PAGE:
Philips Respironics received thousands of complaints about a dangerous defect in its breathing machines but kept them secret for years as stock prices soared. The devices, including the popular DreamStation for sleep apnea, went to children, the elderly and veterans before the global giant announced a massive recall.
To understand the breakdowns that led to one of the most tumultuous medical device recalls in generations, ProPublica and the Pittsburgh Post-Gazette spent a year probing what happened inside Philips Respironics after the company first learned that contaminants were turning up in breathing machines designed to save lives.
The news organizations also tracked what has happened since the recall as the company claimed that its devices were safe despite multiple test reports showing that foam embedded inside them to reduce noise could break down and send dangerous particles and chemicals into the masks of patients. Millions of ventilators, continuous positive airway pressure (CPAP) and bi-level positive airway pressure (BiPAP) machines were impacted by the recall.
Reporters for the two news outlets collaborated with Mediahuis NRC in Amsterdam, where Philips’ parent company, Royal Philips, is headquartered, as well as with student journalists from Northwestern University’s Medill Investigative Lab.
Reporters obtained newly unsealed court records, internal documents, text messages and public records in the United States and other countries to track Philips’ and its parent company’s response to the problem. Those documents included records from four tests conducted by independent labs brought on by Philips that describe the chemicals released by the foam.
The reporting team also drew on thousands of complaint reports spanning 13 years that were submitted to a national repository known as the Manufacturer and User Facility Device Experience database. The records are maintained by the Food and Drug Administration and describe reports of patient deaths and injuries as well as device malfunctions.
To better sort and examine the reports from MAUDE, the team used a proprietary system called Device Events, a search engine developed by former FDA analyst Madris Kinard.
Over the course of months, reporters pulled every report about the recalled machines. More than 100,000 had been filed with Philips or the government since 2010 by patients, doctors and others. (It is possible that some patients or events were referenced in more than one report.)
Because the records include the date the company received each complaint, reporters were able to determine how long it took Philips to submit them to the FDA.
Federal law requires device makers to turn over to the government within 30 days all reports of patient injuries, deaths and malfunctions that have the potential to cause harm.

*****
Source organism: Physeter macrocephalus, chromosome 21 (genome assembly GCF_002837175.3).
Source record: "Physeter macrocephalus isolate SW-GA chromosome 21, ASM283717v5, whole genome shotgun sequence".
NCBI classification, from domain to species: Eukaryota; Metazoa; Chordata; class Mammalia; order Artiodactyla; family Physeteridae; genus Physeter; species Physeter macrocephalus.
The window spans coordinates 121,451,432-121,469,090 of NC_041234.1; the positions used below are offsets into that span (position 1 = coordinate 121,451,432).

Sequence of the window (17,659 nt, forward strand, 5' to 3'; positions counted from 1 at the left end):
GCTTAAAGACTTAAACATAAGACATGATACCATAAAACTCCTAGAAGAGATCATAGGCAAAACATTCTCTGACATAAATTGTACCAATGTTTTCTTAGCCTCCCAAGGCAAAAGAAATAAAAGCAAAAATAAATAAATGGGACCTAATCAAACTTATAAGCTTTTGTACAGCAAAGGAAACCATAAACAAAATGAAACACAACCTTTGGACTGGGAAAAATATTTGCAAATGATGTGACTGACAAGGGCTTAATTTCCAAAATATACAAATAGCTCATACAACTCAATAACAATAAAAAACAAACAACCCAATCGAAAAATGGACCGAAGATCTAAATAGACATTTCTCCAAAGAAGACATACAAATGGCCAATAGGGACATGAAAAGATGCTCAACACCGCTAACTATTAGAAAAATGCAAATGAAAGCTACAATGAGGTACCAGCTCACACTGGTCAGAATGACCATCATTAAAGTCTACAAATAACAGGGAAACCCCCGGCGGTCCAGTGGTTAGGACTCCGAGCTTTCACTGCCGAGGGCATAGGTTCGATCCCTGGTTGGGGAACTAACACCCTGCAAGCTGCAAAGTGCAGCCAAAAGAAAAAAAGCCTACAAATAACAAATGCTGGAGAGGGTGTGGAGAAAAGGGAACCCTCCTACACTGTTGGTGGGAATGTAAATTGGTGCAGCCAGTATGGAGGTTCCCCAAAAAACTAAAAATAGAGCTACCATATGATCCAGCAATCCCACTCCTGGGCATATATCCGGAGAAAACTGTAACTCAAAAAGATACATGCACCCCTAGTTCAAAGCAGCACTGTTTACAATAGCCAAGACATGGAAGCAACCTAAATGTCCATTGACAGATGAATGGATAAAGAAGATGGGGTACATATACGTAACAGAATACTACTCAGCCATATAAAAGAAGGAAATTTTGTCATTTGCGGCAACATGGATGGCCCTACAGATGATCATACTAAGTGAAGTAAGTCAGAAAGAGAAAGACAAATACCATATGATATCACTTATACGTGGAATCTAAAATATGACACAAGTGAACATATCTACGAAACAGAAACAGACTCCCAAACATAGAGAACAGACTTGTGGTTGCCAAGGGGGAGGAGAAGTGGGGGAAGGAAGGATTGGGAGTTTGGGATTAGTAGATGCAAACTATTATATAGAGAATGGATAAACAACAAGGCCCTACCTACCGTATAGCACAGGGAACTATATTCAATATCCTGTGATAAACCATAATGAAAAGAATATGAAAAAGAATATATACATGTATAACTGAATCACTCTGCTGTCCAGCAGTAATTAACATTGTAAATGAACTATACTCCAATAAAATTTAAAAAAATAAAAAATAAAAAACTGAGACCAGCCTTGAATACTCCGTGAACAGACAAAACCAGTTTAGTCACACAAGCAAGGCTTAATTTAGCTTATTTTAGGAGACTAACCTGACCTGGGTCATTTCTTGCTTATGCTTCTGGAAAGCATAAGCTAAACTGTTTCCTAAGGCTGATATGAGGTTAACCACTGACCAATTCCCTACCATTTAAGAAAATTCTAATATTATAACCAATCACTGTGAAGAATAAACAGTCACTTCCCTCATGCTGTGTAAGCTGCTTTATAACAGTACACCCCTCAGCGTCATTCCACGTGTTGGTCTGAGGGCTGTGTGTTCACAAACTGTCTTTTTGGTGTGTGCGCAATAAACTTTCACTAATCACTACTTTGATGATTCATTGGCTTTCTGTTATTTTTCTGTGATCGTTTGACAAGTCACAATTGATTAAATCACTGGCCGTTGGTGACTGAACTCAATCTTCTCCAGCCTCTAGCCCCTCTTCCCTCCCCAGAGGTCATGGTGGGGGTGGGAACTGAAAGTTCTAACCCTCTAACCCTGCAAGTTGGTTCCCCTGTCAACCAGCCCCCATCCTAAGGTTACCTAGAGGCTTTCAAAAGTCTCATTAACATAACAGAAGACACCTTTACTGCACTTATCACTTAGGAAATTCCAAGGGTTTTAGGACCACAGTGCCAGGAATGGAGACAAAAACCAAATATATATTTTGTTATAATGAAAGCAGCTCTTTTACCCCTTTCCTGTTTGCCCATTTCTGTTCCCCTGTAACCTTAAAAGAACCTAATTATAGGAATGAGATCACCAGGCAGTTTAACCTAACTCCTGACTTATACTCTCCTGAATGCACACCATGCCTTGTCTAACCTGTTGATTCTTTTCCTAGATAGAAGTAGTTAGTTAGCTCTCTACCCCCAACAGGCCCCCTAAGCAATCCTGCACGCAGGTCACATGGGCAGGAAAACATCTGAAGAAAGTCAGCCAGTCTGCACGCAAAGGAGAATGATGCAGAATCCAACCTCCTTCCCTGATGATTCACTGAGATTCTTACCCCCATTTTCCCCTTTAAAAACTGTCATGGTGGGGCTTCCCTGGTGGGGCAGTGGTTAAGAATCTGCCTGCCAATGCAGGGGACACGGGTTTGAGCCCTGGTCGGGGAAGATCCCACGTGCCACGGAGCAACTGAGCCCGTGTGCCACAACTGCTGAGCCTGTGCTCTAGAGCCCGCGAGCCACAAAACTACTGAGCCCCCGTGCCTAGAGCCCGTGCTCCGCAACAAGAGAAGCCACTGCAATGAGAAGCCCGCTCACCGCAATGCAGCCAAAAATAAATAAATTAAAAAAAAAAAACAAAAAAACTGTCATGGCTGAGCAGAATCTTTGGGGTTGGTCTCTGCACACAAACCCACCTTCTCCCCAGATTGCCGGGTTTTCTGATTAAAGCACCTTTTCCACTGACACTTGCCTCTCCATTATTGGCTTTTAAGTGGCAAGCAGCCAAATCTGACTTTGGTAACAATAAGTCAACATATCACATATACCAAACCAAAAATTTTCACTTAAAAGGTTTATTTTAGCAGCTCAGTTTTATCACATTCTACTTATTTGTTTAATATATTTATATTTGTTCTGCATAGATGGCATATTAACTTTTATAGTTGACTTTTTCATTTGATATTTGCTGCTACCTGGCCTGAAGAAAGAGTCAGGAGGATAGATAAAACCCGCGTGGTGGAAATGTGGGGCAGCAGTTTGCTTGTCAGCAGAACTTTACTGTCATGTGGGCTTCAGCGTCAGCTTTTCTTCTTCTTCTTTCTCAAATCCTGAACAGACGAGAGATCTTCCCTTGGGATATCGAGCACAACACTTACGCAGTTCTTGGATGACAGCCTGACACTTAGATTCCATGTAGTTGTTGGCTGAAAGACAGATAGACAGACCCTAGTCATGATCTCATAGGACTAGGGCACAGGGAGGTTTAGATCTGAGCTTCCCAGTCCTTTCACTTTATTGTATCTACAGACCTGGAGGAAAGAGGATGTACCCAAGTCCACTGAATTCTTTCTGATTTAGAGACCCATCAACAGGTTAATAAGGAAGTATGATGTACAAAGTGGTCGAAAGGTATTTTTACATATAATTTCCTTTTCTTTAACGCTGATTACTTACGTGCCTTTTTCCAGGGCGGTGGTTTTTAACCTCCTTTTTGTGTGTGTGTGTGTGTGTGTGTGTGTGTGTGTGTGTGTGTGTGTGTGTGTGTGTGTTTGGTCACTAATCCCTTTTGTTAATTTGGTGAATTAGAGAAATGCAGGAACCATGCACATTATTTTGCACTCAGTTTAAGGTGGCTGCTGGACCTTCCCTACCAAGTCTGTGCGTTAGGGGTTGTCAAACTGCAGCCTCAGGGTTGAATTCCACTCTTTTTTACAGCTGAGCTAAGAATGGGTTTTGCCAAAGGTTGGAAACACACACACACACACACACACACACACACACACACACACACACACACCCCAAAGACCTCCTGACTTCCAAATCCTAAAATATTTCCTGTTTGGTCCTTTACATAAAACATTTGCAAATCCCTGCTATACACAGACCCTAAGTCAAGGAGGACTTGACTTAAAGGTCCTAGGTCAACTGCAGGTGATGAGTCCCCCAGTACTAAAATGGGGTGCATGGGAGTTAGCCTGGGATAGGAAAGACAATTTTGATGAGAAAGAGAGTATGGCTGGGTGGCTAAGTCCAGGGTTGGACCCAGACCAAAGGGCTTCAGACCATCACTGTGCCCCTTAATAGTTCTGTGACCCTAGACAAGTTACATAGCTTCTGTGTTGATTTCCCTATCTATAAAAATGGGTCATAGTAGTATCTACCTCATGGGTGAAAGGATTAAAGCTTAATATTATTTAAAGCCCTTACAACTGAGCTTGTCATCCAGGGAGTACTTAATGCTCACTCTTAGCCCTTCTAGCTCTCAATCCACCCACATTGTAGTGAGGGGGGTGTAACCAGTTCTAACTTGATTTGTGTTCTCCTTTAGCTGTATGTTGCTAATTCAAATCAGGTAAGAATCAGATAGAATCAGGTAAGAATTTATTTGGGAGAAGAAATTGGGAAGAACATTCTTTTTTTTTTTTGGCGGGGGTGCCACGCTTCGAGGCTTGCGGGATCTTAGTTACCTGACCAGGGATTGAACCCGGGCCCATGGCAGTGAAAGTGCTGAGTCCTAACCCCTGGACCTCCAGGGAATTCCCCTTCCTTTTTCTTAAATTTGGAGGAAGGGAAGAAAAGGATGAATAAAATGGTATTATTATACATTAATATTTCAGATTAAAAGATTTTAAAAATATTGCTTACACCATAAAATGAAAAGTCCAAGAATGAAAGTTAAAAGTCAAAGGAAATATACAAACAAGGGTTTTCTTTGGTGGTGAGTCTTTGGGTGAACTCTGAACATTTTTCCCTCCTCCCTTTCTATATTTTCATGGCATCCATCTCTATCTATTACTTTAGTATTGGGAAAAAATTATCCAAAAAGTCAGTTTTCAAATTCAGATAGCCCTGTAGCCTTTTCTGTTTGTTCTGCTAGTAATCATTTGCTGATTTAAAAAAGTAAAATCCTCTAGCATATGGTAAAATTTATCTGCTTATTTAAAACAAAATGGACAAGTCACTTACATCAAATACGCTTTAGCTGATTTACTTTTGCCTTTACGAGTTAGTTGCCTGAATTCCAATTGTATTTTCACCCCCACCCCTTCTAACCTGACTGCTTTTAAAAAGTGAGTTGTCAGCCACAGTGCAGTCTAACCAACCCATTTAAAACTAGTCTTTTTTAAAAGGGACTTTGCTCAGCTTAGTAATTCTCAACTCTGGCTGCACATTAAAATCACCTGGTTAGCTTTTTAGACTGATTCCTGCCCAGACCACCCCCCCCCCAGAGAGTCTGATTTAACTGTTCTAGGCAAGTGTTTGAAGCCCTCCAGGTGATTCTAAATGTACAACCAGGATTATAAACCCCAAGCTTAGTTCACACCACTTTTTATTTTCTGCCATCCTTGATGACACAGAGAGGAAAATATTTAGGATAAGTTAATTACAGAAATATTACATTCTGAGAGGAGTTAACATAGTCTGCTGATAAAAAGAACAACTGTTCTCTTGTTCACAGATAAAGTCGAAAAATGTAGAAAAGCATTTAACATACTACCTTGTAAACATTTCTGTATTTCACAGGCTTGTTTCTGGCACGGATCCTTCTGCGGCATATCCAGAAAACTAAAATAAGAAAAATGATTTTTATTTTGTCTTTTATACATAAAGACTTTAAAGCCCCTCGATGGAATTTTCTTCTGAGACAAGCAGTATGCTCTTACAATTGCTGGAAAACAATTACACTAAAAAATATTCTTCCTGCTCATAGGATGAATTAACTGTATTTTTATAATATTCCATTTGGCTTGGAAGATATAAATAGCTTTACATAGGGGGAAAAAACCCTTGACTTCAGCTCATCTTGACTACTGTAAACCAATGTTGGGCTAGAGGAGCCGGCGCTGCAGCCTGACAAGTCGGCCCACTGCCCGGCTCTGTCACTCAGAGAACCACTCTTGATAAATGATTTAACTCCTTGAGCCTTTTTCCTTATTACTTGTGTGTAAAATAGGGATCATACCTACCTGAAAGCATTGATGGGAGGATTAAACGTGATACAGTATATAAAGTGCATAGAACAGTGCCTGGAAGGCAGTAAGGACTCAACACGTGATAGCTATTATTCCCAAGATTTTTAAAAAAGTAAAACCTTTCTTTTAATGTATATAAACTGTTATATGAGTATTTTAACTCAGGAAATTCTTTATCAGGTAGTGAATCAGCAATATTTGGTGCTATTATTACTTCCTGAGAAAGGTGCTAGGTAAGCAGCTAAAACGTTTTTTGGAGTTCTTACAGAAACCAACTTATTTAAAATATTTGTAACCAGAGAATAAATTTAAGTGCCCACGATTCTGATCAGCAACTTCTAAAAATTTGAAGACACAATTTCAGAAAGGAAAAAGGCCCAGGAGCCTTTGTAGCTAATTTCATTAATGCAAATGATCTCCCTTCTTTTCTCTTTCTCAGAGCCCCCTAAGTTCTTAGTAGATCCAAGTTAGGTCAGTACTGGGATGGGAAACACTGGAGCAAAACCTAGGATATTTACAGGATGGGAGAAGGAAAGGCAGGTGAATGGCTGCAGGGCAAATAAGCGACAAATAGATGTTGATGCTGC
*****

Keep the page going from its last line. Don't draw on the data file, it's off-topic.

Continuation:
The reports described thousands of cases of cancer, liver and kidney conditions, respiratory infections and other illnesses among device users. Some users or their family members directly tied those illnesses to the use of recalled machines. Others simply reported illnesses without elaborating.
The methodology used by ProPublica and the Post-Gazette was reviewed by Kinard and by Ross Meisner, the chief commercial officer of Basil Systems, a research platform for quality, safety and regulatory analysis.
Philips has said new tests on its DreamStation CPAP machine show that the machines are “unlikely to result in an appreciable harm to health in patients” and that testing on ventilators is ongoing. The company has also said that it properly responded to complaints about the foam and launched a recall when the problem became clear.
Testing to determine the level of health risk posed by the foam could take years. The FDA has declared the recall as a Class 1, which is for device defects capable of causing severe injury or death.
The reporting team interviewed more than 200 people in the United States and a dozen other countries, including former Philips employees who described lapses inside the company that allowed problems to go unaddressed for years.
Reporters traveled the country to interview doctors, researchers, patients and the family members of those who died, and consulted public health researchers and physicians on risks posed by the devices. Dr. Ronald Chervin, director of the University of Michigan Sleep Disorders Centers, and Dr. Radhika Breaden, a sleep medicine specialist in Oregon, provided guidance on the science behind sleep apnea and CPAP machines.
The news organizations have requested dozens of additional documents from the FDA. In April, ProPublica and the Post-Gazette sued the FDA in federal court in New York over the agency’s refusal to expeditiously release the records. The case is ongoing.